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God the Trinity and the unity of humanity


Christian monotheism and its opposition to violence [*]



Preliminary note


Chapter I. Suspicions regarding monotheism [1-18]

1. Religious experience of the divine [1-2]
2. Monotheism and violence: a necessary link? [3-9]
3. Tolerant polytheism? A debatable metaphor [10-14]
4. The responsibility attributed to our faith [15-18]

Chapter II. God’s initiative in the human journey [19-42]

1. God’s covenant, intended for all peoples [19-23]
2. Christian discernment of previous revelation [24-30]
3. Practise love, safeguard justice [31-35]
4. Faith in the Son, the alternative to human enmity [36-42]

Chapter III. God who saves us from violence [43-66]

1. God the Father saves us by the cross of his Son [43-47]
2. Overcoming violence, in the Son [48-53]
3. Human flesh, destined for the glory of God [54-59]
4. The hope of the nations and the faith of the Church [60-66]

Chapter IV. Faith faced with the full force of reason [67-84]

1. The way of dialogue and the challenge of atheism [67-68]
2. Debate on the truth of the existence of God [69-72]
3. Atheistic naturalism and the critique of religion [73-75]
4. The task of reason: the created world and the Logos of God [76-77]
5. Divine transcendence and relations with and within the one God [78-84]

Chapter V. The children of God scattered and gathered [85-100]

1. The dignity of the individual and the bond which unites us [85-87]
2. God sustains a passion for justice and rekindles hope for the fulness of life [88-92]
3. Religious purification of the temptation to dominate [93-96]
4. The power of peace with God and the mission of the Church [97-100]



In its quinquennium of 2009-2014, the International Theological Commission studied certain aspects of Christian discourse about God, and particularly addressed the thesis that there exists a necessary link between monotheism and violence. The work took place in a subcommission presided by Rev. Philippe Vallin and consisting of the following members: Revv. Peter Damian Akpunonu, Gilles Emery, O.P., Most Rev. Savio Hon Tai-Fai, S.D.B., Most Rev. Charles Morerod, O.P., Revv. Thomas Norris, Javier Prades López, Most Rev. Paul Rouhana, Revv. Pierangelo Sequeri, Guillermo Zuleta Salas.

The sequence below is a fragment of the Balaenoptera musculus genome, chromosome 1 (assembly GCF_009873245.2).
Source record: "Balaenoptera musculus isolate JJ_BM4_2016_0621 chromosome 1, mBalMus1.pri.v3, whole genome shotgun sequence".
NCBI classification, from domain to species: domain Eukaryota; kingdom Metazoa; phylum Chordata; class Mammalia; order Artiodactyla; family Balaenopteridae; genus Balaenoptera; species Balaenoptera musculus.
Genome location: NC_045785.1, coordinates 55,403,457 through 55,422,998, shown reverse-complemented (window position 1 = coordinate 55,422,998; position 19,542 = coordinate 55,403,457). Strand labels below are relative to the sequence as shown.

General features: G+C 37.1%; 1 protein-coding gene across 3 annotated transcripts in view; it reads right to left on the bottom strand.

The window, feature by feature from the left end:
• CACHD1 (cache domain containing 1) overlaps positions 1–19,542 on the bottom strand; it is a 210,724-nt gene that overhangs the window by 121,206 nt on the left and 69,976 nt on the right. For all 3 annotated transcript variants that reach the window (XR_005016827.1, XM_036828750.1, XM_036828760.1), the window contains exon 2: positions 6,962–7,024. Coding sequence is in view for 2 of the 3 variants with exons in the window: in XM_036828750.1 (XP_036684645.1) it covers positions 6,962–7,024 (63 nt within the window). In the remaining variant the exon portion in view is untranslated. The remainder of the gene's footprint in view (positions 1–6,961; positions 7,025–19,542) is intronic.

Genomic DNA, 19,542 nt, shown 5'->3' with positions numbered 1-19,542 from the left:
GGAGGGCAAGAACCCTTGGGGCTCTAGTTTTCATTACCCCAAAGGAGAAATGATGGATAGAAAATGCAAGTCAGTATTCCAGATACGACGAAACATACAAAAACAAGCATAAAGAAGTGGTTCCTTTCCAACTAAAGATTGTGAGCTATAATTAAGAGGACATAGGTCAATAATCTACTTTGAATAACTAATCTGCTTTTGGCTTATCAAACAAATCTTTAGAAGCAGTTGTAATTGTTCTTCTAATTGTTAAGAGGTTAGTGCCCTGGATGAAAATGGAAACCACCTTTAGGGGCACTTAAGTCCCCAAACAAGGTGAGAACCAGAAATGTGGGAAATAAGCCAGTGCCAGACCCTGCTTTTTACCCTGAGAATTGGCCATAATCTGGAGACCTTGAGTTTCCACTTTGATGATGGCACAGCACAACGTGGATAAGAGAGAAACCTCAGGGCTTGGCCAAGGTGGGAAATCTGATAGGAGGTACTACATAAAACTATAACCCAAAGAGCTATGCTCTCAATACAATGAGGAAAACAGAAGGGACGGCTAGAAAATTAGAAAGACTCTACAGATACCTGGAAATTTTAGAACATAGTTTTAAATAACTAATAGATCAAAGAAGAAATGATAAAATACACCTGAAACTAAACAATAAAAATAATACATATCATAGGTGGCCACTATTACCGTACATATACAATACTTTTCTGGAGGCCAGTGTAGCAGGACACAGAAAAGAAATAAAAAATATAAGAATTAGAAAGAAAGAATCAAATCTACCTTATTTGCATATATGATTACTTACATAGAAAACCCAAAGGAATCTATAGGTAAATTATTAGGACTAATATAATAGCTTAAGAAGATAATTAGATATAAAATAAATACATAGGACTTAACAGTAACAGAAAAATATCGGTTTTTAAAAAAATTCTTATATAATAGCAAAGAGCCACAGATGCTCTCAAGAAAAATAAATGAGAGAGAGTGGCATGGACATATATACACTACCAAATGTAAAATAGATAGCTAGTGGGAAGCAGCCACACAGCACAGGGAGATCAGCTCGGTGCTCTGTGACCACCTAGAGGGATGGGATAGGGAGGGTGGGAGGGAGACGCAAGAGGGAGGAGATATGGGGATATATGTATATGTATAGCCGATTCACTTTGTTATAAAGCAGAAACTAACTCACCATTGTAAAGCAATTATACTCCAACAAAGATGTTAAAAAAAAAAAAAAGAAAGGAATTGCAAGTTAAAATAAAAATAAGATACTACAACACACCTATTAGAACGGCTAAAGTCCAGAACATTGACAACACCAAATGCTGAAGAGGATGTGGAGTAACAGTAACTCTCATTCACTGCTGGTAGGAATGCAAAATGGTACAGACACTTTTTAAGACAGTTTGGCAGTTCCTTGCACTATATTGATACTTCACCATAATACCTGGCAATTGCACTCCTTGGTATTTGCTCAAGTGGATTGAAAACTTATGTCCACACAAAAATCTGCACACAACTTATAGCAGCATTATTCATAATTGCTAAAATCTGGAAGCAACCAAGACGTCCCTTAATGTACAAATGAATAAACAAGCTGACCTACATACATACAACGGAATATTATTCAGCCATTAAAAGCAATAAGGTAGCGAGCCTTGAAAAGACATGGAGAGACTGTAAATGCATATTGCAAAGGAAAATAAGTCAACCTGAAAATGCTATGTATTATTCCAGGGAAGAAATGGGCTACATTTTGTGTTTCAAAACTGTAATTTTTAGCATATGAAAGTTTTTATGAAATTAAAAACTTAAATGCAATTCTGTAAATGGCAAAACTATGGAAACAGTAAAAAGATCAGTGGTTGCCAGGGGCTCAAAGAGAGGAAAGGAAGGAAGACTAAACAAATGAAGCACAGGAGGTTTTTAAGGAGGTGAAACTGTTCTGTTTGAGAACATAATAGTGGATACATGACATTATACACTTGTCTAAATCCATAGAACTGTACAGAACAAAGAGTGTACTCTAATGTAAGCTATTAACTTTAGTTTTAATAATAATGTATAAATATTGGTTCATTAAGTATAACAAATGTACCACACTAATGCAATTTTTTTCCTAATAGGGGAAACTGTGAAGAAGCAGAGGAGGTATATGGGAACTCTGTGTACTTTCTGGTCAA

Discussion of the theme took place at various meetings of the subcommission and during the plenary sessions of the International Theological Commission between 2009 and 2013. The present text, entitled “God the Trinity and the unity of humanity: Christian monotheism and its opposition to violence”, was approved by the commission in forma specifica on 6 December 2013, and was then submitted to its President, Most Rev. Gerhard L. Müller, Prefect of the Congregation for the Doctrine of the Faith, who authorised its publication.


The theological reflection presented here seeks to investigate various aspects of Christian discourse about God which, in the modern context, require specific theological clarification. The immediate reason for this clarification is the theory, variously argued, according to which there is a necessary link between monotheism and the wars of religion. Discussion of this connection has demonstrated a number of misunderstandings of religious doctrine, to such an extent as to obscure authentic Christian thought about the one God.

The purpose of this reflection can be summed up in a two-fold question: (a) How can Catholic theology respond critically to the cultural and political opinion which sees an intrinsic link between monotheism and violence? (b) How can the purity of religious faith in the one God be recognised as the principle and source of love between human beings?

Our reflection takes the form of a reasoned testimony, not an apologetic argument. The Christian faith, in fact, sees the incitement of violence in the name of God as the greatest corruption of religion. Christianity reaches this conviction from the revelation of God’s own life, which is brought to us by Jesus Christ. The Church of believers is well aware that witnessing to this faith demands a permanent readiness for conversion: which also implies a certain parrhesia, a courageous frankness in self-criticism.